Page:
With the Massachusetts decision on Gay Marriage putting the issue back in the news the question has been raised as whether this will become the “wedge issue” in an strongly divided political atmosphere. Polls shop that most Americans (some 60+%) do not favor gay marriage because they fear it will destroy the concept of “marriage” and weaken the American “family.” This makes it a rough issue for the more liberal wing of the American polity, particularly the Democrats.
Feelings run strong in this ideological territory; witness the horror of the Episcopalians (a certainshadenfreude ensues when another denomination has some “horrors”) over their openly gay bishop. But it is also true that a majority of people feel that gays deserve the same “rights” as other people, even extending to their “unions.” So there seems to be a difference over the use of the term “marriage.” “Gay Civil Unions” are more acceptable to more people than are “Gay Marriages.” Marriage apparently connotes “family” and many people do not want to allow gays unions to be called “families.”
A slight detour is worthy of mention here. At the post office yesterday I bought a sheet of this stamp.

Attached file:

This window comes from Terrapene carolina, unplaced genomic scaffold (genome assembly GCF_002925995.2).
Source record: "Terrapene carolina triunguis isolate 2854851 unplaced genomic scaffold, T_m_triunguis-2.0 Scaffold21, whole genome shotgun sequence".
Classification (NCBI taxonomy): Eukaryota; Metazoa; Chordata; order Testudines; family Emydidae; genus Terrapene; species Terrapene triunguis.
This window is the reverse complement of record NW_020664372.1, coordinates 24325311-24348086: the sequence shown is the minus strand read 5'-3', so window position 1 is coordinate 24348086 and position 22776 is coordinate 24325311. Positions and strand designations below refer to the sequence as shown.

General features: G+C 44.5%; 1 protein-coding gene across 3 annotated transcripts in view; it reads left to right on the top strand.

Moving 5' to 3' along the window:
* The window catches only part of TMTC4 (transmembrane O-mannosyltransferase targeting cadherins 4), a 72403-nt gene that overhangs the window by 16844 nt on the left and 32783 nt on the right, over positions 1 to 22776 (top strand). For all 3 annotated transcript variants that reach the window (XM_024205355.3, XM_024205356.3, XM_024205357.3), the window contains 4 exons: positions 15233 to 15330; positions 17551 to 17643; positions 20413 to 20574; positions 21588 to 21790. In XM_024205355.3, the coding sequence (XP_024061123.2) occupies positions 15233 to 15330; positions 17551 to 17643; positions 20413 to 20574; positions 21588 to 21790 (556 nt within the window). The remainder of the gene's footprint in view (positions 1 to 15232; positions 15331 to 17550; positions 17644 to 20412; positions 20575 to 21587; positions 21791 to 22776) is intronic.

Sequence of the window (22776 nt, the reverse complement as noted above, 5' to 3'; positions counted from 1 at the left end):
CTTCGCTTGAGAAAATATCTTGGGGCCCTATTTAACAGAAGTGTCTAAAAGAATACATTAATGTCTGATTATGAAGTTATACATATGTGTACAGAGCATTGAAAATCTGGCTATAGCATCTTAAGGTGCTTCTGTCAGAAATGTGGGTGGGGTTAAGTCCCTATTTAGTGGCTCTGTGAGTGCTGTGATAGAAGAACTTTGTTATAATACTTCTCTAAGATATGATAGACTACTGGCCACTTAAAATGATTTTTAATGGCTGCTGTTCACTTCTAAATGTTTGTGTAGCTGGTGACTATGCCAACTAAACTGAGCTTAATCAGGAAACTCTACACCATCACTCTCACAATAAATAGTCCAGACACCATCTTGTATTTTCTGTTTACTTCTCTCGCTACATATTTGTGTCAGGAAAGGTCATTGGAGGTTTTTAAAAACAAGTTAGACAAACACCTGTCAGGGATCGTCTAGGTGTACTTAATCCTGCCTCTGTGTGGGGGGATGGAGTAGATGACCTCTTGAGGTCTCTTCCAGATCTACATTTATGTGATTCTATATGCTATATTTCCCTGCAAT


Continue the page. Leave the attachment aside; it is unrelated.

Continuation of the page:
Could this mean that there is something wrong with a lot of American families even BEFORE gays and lesbians might get to call their unions “marriage,” and perhaps even form families? Could this mean that all that Religious Right blather that implies that people who are “straight” and have found Jesus as their personal savior don’t get a little liquored up and whack their kids and wives, of vice versa? Lordy, lordy, we can’t do anything that might threaten that mythical pristine picture of American domesticity?
So, back to the semantics part of it, since it would be a shame to let semantics get in the way of matters of fairness and equal rights. How about this for a proposal (and possible Democratic plank):
Let’s do a separation of Church and State on this one. Any two people of any gender (yes, even something freaky, like Michael Jackson and anyone stupid enough to marry him) can form a “Civil Union” and be entitled to all the rights that married people have. We just call it a civil union and that covers their rights, like inheritance, etc. Everybody has to do this to get these rights, even ex post facto. Then, any united couple can go to any Church that will “marry” them and get “married.” They can call themselves “married” if they like and they can have or adopt children with the same rights that non-gay couples enjoy. Or, they can just walk around saying they are married, or gay, or extra-terrestrials, whatever, because it has no legal meaning. (But if you punch them for saying it you can be sued.)
Brilliant in its simplicity, eh? Well, of course not. But I will assume that it is if I don’t hear some concerns and objections.
All happy families resemble each other, each unhappy family is unhappy in its own way. L. Tolstoy,Anna Karenina, Ch 1
©2003, James A. Clapp (UrbisMedia Ltd. Pub. 11.20.2003)